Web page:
The Sayings of the Desert Fathers: The Alphabetical Collection
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The Sayings of the Desert Fathers: The Alphabetical Collection [Paperback]

Benedicta Ward , Metropolitan Anthony
4.8 out of 5 stars  See all reviews (44 customer reviews)

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Book Description

The fourth-century ascetic flight to the desert indelibly marked Christianity. The faithful who did not embrace the austerity of the desert admired those who did and sought them out for counsel and consolation. The 'words' the monks gave were collected and passed around among those too far away or too feeble to make the trek themselves - or lived generations later. Previously available only in fragments, these Sayings of the Desert Fathers are now accessible in its entirety in English for the first time. We have a great deal to learn from their integrity and their unrelenting courage, from their vision of Cod - so Holy, so great, possessed of such a love, that nothing less than one's whole being could respond to it. These were men and women who had reached a humility of which we have no idea, because it is not rooted in an hypocritical or contrived depreciation of self, but in the vision of God, and a humbling experience of being so loved. They were ascetics, ruthless to themselves, yet so human, so immensely compassionate not only to the needs of men but also to their frailty and their sins; men and women wrapped in a depth of inner silence of which we have no idea and who taught by 'Being', not by speech: 'If a man cannot understand my silence, he will never understand my words.' If we wish to understand the sayings of the Fathers, let us approach them with veneration, silencing our judgments and our own thoughts in order to meet them on their own ground and perhaps to partake ultimately - if we prove able to emulate their earnestness in the search, their ruthless determination, their infinite compassion—in their own silent communion with God.

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Editorial Reviews


. . . the only English translation of the most complete version of the Apophthegmata Patrum, a compilation of sayings from the desert monks of Egypt, Syria, and Palestine in the fourth to sixth century, likely to be widely read and enjoyed for their own sake.

A delightful insight into the lives of ascetics who left all to follow Christ . . . a very readable translation of an important collection of sayings.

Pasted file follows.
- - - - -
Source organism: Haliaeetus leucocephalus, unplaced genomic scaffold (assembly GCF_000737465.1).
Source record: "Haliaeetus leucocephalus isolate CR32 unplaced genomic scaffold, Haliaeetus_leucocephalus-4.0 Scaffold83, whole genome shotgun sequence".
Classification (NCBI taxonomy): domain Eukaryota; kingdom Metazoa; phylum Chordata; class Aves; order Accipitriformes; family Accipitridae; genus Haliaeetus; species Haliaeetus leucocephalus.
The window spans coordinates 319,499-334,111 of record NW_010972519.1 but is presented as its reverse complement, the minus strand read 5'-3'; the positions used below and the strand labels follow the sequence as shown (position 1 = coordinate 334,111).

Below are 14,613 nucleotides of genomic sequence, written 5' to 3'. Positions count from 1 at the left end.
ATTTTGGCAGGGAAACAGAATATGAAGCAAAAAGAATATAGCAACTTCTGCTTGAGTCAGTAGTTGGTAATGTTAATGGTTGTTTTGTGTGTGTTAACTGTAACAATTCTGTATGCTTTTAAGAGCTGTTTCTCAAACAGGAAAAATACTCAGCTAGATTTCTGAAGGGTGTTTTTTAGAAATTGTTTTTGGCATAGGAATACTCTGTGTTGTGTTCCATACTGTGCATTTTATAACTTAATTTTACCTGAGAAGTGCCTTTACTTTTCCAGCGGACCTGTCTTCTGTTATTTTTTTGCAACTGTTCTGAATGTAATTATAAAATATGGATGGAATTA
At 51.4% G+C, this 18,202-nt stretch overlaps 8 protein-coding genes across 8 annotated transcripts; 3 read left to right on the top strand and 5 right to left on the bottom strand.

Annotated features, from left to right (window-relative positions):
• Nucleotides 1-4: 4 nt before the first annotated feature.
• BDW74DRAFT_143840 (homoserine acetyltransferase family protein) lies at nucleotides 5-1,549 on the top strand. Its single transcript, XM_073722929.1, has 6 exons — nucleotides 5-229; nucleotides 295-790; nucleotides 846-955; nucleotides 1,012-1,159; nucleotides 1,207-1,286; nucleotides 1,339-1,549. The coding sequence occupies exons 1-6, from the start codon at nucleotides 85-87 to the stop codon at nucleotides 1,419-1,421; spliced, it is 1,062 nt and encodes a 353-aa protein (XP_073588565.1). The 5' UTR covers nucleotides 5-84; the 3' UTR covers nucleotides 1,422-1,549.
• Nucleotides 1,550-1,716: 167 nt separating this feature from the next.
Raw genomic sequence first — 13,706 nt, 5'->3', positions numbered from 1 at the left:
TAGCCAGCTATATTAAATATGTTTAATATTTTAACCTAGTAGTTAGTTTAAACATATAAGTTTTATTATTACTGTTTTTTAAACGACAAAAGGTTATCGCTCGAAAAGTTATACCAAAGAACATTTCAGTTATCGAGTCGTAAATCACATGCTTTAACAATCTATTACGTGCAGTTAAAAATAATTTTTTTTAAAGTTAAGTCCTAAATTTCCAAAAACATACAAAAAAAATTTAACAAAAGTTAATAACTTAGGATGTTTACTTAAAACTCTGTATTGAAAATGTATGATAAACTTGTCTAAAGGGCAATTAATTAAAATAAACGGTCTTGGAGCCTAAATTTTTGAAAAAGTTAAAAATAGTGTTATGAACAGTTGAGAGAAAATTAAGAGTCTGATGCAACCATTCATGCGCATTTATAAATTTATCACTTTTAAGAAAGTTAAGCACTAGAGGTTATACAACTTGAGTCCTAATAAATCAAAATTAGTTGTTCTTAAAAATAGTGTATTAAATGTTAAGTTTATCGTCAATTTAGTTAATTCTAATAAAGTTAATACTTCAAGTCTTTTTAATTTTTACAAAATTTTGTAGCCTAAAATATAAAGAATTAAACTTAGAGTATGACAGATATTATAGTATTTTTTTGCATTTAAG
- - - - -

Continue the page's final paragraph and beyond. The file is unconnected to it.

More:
Sisters Today

. . . should be on the shelf of every library concentrating in spirituality.

About the Author

Benedicta Ward is Reader in the History of Christian Spirituality in the University of Oxford. Her most recent book is Anselm of Canterbury: His Life and Legacy (SPCK 2009). She is a member of the Anglican monastic community of the Sisters of the Love of God.

Product Details

  • Paperback: 269 pages
  • Publisher: Liturgical Press; Revised edition (1984)
  • Language: English
  • ISBN-10: 0879079592
  • ISBN-13: 978-0879079598
  • Product Dimensions: 8.5 x 5.5 x 0.7 inches
  • Shipping Weight: 12.8 ounces (View shipping rates and policies)
  • Average Customer Review: 4.8 out of 5 stars  See all reviews (44 customer reviews)
  • Amazon Best Sellers Rank: #35,088 in Books (See Top 100 in Books)

Customer Reviews

Most Helpful Customer Reviews
126 of 127 people found the following review helpful
5.0 out of 5 stars few better places to start on desert monasticism January 17, 2007
For thirty years now Sister Benedicta Ward's translation of the sayings of 131 of the earliest monastics has served as an indispensable text for English speakers. In addition to her brief foreword and short biographical introductions (when they are known), the book includes simple maps on the inside front and back covers, a short glossary of terms, a chronological table of key events in the development of desert monasticism, a bibliography that is all too short and badly dated, and then two indices of key concepts, people and places. The sayings themselves stand alone without commentary. For contemporary extrapolations one can turn to the fine books by Archbishop Rowan Williams (Where God Happens, 2005) and John Chryssavgis (In the Heart of the Desert, 2003). For more complete primary resources, see the two works by John Cassian (360-435), Institutes and Conferences (900-plus pages), in which Cassian relates what he learned from and about the earliest monastics.

Beginning in the third century, three monastic experiments emerged in Egypt. St. Anthony (251-356), an uneducated Copt, is generally hailed as the father of the hermit monasticism centered in lower Egypt. Thanks to The Life of Saint Anthony by Athanasius, we know as much or more about Anthony than any other of the early ascetics. Other monks cooperated and collaborated in "cenobitic" monasticism. Pachomius (290-347) is generally credited with instigating this communal form of flight to the desert. Finally, in Nitria and Scetis small groups of monks lived near one another under the direction of an elder or "abba." In addition to Egypt, desert monasticism flourished in Syria, Asia Minor and in Palestine.

It's easy to dismiss the eccentricities of a Simon the Stylite (d.
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93 of 96 people found the following review helpful
4.0 out of 5 stars A Wonderful Collection Of Early Christian Wisdom December 27, 2003
I first became interested in the writings of the Desert Fathers and Mothers after reading some of the writings of Kathleen Norris. As a Benedictine Oblate, she discovered this rich and varied writing and incorporated parts of their wisdom into her own writings. When I came across THE SAYINGS OF THE DESERT FATHERS, translated by an Anglican nun, Sr. Benedicta Ward, I read it and saw why the writings intrigued people such as Norris and others such as Thomas Merton. The writings included in this work were written by people who fled to the desert to become examples of holiness. Some of their writings were recorded and reveal much about the human condition. Their joys and struggles in such an austere life are the foundation of this book. Other writings can be somewhat difficult to understand in our day and age, but these writings still prove interesting.